Monday, December 22, 2014

Yahoo Fantasy Football API Using Python

UPDATE: the YQL module can no longer be installed directly using PIP. You have to install it from pip using the GitHub repository. Check out this Stack Overflow post on how to get er done:

Game Changer...after about 8 hours of trying to figure out how to use Yahoo's Fantasy Football API I finally made some huge progress. I was able to use Yahoo's 3-legged OAuth method to authenticate to my Yahoo Fantasy Football league. From there it was just a matter of figuring out how to traverse the various JSON responses in order to consume the data.

This post assumes the following:

  • You have Python 2.7 installed
  • You know how to add modules to Python using easy_install or pip
  • You have some general knowledge of moving around in Python
Holler if you have any problems or if you have a specific question.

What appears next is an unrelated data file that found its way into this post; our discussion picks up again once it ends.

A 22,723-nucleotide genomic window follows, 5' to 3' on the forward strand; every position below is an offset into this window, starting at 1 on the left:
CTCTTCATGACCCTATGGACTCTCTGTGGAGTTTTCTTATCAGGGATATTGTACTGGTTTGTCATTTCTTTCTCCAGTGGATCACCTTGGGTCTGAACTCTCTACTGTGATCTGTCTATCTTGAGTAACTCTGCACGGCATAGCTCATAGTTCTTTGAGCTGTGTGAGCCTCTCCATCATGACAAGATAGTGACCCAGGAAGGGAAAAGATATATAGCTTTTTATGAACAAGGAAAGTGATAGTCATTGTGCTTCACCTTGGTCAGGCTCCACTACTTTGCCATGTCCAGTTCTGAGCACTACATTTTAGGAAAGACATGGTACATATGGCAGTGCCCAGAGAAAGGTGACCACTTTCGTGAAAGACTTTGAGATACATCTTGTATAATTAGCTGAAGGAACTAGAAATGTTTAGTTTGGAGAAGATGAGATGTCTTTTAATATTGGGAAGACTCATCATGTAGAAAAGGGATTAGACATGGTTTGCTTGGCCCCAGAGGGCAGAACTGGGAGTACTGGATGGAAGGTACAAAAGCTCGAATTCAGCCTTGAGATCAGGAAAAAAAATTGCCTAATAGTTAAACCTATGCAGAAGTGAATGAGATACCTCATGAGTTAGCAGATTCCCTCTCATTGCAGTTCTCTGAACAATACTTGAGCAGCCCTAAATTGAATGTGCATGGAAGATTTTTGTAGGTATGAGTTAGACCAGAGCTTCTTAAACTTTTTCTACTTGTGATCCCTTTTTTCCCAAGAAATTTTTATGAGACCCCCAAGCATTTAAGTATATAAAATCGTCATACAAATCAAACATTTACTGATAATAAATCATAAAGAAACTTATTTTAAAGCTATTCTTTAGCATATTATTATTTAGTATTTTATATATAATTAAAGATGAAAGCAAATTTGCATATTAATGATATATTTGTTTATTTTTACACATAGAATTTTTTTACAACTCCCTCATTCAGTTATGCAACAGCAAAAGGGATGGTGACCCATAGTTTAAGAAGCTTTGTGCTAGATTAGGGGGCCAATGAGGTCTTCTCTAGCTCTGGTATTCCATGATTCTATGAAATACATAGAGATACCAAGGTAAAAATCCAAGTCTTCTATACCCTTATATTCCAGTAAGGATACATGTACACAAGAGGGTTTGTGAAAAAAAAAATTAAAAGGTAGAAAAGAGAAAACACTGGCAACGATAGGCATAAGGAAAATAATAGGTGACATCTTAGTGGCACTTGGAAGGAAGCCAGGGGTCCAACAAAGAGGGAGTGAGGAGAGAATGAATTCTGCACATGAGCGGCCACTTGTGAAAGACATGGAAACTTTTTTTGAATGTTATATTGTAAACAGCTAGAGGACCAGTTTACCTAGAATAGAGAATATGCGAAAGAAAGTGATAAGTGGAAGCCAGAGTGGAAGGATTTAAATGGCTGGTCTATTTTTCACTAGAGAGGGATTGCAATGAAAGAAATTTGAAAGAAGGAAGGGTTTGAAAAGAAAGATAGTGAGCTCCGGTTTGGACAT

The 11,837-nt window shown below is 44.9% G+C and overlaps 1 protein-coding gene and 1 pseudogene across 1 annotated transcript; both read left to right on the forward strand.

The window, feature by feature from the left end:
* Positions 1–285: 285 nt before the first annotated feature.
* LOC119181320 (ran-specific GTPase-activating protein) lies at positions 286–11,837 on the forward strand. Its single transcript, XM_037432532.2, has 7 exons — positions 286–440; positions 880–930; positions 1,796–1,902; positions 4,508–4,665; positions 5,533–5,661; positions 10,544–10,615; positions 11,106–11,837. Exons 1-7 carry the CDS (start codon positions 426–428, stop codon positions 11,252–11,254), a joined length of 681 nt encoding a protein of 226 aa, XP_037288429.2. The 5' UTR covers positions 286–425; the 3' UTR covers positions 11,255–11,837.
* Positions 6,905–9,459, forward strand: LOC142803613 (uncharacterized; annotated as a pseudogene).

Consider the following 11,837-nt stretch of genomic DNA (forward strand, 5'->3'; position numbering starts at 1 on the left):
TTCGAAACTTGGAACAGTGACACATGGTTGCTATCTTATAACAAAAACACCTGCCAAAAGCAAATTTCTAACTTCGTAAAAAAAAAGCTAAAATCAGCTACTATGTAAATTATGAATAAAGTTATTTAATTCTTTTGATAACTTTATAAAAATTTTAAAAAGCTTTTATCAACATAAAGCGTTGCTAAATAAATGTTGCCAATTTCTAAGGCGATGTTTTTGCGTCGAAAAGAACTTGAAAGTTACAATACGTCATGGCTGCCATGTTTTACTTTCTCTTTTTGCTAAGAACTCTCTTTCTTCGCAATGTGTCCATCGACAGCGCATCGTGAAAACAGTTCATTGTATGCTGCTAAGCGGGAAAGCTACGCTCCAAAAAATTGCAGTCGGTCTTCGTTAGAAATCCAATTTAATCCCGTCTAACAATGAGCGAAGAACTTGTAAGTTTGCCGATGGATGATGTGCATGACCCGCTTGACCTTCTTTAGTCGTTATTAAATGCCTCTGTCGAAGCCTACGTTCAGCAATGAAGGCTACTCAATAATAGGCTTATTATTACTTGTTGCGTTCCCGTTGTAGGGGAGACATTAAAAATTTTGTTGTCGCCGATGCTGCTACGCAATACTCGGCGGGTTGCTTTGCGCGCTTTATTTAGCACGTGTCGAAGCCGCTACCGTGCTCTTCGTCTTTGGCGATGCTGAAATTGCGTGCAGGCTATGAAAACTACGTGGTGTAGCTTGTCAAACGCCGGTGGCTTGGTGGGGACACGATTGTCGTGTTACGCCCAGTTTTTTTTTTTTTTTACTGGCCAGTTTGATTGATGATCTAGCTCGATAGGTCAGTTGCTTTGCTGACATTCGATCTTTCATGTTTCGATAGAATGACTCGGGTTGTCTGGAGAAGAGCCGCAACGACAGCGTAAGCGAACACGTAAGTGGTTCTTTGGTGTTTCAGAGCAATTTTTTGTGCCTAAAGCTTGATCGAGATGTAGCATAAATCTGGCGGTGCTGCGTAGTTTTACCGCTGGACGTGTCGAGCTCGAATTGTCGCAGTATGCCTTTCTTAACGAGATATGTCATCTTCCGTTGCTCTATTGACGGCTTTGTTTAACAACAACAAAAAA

Authentication and Sample Scripts

OAuth Steps

I had to setup a few things before getting started. I am hitting the yahoo API using YQL which is Yahoo's Query Language. You can try out the YQL Console here. I used the console often to test various queries. There are several samples of queries hitting various APIs.

YQL Module Oauth Update 12/1/2015

The YQL Python module I was using is no longer maintained. The dev does have it out on GitHub for the time being. I had some SSL certificate trouble trying to install the module using Python 2.7.10. Therefore I just downloaded the ZIP from GitHub and then used pip to install the module from the local repository using this command:

(Make sure you are in the root of the repo folder)
pip install -e .